Even before the company launched Android, Google had committed to controlling the geolocation technology that allows mobile users (and companies like Google) to know exactly where they are at all times. In 2007, Google launched the Street View project, ostensibly sending cars up and down streets around the world to photograph buildings to enrich its Maps service. In reality, however, the other and more important purpose was to create an invisible map of wi-fi hotspots that combined with GPS technology would precisely pinpoint user locations.
This underlying purpose of the Street View project was only revealed when scandal erupted that Google not only was identifying the location of wi-fi hotspots but covertly downloading personal data by users of those hotspots in peoples homes, including personal emails that detailed people's medical histories, marital infidelities, and even sexual preferences. Countries around the world denounced and fined Google for these invasions of privacy, but the whole enterprise reflected Google's insatiable appetite for data.
When Android was introduced, Android chief Andy Rubin along with other Google executives "emphasized that collecting location data from consumers' smartphones was 'extremely valuable to Google,' and detailed the trouble the company was having with data collection in the wake of a privacy blowup involving Google's Street View cars." Google used its control of Android to pressure handset manufacturers to drop rival geolocation services rival skyhook in favor of Google's location services -- critical to Google in tracking user locations to feed its advertising engine.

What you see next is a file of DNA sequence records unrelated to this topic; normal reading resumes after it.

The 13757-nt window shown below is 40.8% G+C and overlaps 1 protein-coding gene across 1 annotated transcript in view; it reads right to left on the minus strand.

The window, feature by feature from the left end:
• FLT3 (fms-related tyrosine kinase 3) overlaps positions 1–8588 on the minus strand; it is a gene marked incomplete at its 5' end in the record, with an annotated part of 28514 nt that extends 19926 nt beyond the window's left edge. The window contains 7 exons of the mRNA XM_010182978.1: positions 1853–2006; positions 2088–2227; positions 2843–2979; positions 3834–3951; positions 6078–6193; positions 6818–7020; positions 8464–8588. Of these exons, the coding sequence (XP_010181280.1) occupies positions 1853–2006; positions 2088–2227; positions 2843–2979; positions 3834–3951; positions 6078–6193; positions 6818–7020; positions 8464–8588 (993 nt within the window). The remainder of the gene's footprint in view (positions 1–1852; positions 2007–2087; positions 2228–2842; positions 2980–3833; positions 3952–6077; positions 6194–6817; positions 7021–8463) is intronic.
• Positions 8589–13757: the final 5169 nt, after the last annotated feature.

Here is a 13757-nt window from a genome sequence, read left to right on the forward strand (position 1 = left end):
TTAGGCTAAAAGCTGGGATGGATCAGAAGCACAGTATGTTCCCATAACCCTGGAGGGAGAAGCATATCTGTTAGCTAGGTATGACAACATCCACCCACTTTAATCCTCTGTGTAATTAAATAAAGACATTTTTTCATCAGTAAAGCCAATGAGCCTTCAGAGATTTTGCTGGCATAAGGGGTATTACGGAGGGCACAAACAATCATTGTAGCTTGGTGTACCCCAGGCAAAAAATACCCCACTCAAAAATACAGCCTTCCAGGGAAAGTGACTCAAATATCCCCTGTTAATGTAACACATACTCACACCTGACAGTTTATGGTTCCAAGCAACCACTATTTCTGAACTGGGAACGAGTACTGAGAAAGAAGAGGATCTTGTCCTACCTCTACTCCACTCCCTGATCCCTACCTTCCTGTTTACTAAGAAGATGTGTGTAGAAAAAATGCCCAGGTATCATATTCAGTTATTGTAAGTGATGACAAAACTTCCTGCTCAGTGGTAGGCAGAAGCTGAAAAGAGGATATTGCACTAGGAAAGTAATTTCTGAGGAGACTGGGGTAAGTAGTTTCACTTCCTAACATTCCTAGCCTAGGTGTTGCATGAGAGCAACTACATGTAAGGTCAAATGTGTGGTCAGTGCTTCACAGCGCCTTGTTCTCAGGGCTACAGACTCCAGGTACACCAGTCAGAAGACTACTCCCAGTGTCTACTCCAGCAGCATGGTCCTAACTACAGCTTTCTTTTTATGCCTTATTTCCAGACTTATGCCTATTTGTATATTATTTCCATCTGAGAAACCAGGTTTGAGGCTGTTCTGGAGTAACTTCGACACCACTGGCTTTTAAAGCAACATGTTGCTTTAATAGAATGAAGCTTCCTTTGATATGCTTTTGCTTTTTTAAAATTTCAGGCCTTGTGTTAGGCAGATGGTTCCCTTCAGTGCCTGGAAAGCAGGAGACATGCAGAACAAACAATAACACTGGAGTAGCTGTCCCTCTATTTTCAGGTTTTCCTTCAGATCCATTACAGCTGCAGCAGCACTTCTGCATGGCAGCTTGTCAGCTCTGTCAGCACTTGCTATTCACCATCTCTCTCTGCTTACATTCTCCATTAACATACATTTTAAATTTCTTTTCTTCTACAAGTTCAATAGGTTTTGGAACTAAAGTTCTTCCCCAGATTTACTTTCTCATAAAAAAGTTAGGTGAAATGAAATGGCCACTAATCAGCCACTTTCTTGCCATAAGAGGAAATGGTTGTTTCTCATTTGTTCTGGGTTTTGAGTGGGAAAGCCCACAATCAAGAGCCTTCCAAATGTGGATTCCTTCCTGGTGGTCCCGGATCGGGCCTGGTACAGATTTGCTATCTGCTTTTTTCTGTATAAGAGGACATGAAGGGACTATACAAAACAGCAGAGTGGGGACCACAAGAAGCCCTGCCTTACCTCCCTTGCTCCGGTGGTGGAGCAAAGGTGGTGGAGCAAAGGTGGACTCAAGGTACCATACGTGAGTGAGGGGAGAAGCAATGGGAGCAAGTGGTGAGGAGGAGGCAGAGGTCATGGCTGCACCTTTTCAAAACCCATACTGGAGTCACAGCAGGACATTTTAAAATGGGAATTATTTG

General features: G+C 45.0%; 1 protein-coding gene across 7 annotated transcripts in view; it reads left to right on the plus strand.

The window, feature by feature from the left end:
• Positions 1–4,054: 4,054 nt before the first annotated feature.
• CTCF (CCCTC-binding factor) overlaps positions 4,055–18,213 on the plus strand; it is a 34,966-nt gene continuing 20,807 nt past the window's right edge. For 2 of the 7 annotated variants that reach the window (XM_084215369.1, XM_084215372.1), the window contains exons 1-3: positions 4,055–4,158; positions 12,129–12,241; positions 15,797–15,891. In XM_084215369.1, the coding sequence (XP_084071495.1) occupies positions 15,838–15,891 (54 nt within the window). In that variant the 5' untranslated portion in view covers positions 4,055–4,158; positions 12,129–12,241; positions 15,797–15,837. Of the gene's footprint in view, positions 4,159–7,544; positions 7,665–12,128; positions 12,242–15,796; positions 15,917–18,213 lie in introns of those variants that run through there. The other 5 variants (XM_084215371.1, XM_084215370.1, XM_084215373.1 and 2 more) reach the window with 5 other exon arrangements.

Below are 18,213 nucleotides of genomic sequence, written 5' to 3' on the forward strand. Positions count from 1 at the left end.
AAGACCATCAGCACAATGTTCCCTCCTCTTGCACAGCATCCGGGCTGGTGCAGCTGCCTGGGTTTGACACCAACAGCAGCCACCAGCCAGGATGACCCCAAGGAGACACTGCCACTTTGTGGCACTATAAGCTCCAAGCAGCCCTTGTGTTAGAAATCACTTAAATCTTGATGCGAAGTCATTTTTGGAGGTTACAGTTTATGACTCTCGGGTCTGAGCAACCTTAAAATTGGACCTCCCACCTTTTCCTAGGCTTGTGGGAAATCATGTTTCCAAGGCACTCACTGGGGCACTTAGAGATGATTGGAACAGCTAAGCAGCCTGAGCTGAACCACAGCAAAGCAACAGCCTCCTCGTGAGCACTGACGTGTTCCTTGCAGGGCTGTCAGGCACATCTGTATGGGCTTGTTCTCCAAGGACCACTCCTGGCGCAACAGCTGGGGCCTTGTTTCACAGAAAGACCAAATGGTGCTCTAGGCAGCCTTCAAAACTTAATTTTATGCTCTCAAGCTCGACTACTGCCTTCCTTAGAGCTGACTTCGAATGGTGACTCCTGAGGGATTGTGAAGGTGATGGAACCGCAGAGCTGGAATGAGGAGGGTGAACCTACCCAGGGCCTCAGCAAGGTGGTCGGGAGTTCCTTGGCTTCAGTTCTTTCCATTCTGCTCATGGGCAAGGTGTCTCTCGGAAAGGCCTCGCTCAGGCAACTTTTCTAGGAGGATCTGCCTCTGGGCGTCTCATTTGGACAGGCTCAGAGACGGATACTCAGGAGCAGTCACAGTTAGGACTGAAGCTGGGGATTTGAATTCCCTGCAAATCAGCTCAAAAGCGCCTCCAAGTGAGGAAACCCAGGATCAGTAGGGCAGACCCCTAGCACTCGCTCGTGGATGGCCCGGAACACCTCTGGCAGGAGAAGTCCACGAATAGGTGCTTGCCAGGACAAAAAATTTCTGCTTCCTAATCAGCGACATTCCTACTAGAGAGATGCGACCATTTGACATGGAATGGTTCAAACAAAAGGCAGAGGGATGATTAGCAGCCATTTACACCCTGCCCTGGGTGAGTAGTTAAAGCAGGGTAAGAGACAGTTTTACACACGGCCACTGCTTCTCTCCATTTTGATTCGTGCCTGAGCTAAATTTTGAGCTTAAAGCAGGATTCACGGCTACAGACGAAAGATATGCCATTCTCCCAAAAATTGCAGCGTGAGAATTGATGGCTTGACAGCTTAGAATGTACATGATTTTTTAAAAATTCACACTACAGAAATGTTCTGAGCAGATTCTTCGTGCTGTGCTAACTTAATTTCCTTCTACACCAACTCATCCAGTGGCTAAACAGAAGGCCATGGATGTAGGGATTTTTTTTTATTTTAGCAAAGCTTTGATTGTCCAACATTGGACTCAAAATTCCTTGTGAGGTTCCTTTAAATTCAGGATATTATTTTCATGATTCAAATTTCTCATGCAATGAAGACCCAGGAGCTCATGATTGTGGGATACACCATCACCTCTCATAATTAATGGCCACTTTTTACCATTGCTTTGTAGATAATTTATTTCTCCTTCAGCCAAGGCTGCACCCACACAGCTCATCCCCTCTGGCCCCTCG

While Google publicly talked about the need to maintain Android "compatibility", in internal emails unearthed in litigation, Dan Morrill of Google noted that pretending the issue was one of "compatibility" with the Android system was a clear fig leaf: "It's not like it isn't obvious to the OEMs [manufacturers of the smartphones] that we are using compatibility as a club to make them do things we want."
Those emails also laid out the strategy Google would use for maintaining dominance of geolocation services (and more broadly the overall mobile ecosystem) through minimizing notice to users, maximizing data collection and using Android as a "club" to keep manufacturers in line.
The Importance of Data
The reason the mobile space was critical to Google is that, as executives have admitted in less guarded moments, it is control of more data that gives Google's its dominance. Google Research Director Peter Norvig has observed, "We don't have better algorithms than everyone else; we just have more data." There are clear indications from the analysis of Google's advertising operations and its overall business operations that indicate that Google see expansion of control of mobile data by the company as critical to the company's success. The expansion of Google into Android, Chrome, Gmail, YouTube and the host of other ventures are not "side projects" but parts of an integrated business plan that reinforce its dominance in search advertising.
Android has and continues to play a key role in consolidating Google's hold as mobile becomes a key access point to the Internet for so many people -- and helps the company keep generating the user data that maintains its overall dominance. What is critical to recognize is that data is the coin of the realm in driving profits in the online industry and Google has cornered a large share of the market in location data for the relatively inexpensive cost of its "free" Android service, a free service consumers pay for with extremely valuable personal data.